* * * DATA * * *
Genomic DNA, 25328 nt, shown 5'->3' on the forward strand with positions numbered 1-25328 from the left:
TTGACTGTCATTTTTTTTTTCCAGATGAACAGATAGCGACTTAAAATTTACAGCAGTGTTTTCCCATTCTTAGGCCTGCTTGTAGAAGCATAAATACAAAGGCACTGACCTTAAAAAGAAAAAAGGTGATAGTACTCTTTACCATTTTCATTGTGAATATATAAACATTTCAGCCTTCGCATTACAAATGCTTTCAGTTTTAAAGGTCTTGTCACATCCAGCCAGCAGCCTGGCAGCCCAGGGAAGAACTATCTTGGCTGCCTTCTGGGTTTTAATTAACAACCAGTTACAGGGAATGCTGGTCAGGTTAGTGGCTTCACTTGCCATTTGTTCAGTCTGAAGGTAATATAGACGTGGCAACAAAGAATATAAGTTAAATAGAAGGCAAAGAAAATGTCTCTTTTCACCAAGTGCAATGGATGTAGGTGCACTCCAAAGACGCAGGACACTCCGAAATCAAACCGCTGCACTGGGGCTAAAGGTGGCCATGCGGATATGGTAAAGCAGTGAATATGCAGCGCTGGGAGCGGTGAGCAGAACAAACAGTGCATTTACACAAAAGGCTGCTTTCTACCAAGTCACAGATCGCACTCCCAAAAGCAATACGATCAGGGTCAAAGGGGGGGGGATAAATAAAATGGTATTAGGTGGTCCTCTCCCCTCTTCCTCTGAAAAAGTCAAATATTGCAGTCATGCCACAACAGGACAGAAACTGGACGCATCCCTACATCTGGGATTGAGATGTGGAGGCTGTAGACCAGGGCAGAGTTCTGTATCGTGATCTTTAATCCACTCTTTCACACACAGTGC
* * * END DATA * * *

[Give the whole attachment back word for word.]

Genomic DNA, 25328 nt, shown 5'->3' on the forward strand with positions numbered 1-25328 from the left:
TTGACTGTCATTTTTTTTTTCCAGATGAACAGATAGCGACTTAAAATTTACAGCAGTGTTTTCCCATTCTTAGGCCTGCTTGTAGAAGCATAAATACAAAGGCACTGACCTTAAAAAGAAAAAAGGTGATAGTACTCTTTACCATTTTCATTGTGAATATATAAACATTTCAGCCTTCGCATTACAAATGCTTTCAGTTTTAAAGGTCTTGTCACATCCAGCCAGCAGCCTGGCAGCCCAGGGAAGAACTATCTTGGCTGCCTTCTGGGTTTTAATTAACAACCAGTTACAGGGAATGCTGGTCAGGTTAGTGGCTTCACTTGCCATTTGTTCAGTCTGAAGGTAATATAGACGTGGCAACAAAGAATATAAGTTAAATAGAAGGCAAAGAAAATGTCTCTTTTCACCAAGTGCAATGGATGTAGGTGCACTCCAAAGACGCAGGACACTCCGAAATCAAACCGCTGCACTGGGGCTAAAGGTGGCCATGCGGATATGGTAAAGCAGTGAATATGCAGCGCTGGGAGCGGTGAGCAGAACAAACAGTGCATTTACACAAAAGGCTGCTTTCTACCAAGTCACAGATCGCACTCCCAAAAGCAATACGATCAGGGTCAAAGGGGGGGGGATAAATAAAATGGTATTAGGTGGTCCTCTCCCCTCTTCCTCTGAAAAAGTCAAATATTGCAGTCATGCCACAACAGGACAGAAACTGGACGCATCCCTACATCTGGGATTGAGATGTGGAGGCTGTAGACCAGGGCAGAGTTCTGTATCGTGATCTTTAATCCACTCTTTCACACACAGTGC